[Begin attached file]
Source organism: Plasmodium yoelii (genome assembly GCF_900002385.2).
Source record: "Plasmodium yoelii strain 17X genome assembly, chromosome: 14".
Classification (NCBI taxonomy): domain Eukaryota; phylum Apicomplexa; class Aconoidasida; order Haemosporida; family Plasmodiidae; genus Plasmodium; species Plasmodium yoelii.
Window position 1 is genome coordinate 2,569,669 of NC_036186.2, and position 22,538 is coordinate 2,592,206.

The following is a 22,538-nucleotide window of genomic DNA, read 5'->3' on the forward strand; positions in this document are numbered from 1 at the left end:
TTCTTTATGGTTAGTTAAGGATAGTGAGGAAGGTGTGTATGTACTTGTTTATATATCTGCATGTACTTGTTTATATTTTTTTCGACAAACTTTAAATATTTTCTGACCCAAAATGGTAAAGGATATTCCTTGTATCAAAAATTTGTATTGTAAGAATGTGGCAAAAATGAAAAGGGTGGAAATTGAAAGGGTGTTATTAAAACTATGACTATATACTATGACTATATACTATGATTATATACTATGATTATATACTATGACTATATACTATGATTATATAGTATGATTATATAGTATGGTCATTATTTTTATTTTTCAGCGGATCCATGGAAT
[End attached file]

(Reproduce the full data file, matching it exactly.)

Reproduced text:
Source organism: Plasmodium yoelii (genome assembly GCF_900002385.2).
Source record: "Plasmodium yoelii strain 17X genome assembly, chromosome: 14".
Classification (NCBI taxonomy): domain Eukaryota; phylum Apicomplexa; class Aconoidasida; order Haemosporida; family Plasmodiidae; genus Plasmodium; species Plasmodium yoelii.
Window position 1 is genome coordinate 2,569,669 of NC_036186.2, and position 22,538 is coordinate 2,592,206.

The following is a 22,538-nucleotide window of genomic DNA, read 5'->3' on the forward strand; positions in this document are numbered from 1 at the left end:
TTCTTTATGGTTAGTTAAGGATAGTGAGGAAGGTGTGTATGTACTTGTTTATATATCTGCATGTACTTGTTTATATTTTTTTCGACAAACTTTAAATATTTTCTGACCCAAAATGGTAAAGGATATTCCTTGTATCAAAAATTTGTATTGTAAGAATGTGGCAAAAATGAAAAGGGTGGAAATTGAAAGGGTGTTATTAAAACTATGACTATATACTATGACTATATACTATGATTATATACTATGATTATATACTATGACTATATACTATGATTATATAGTATGATTATATAGTATGGTCATTATTTTTATTTTTCAGCGGATCCATGGAAT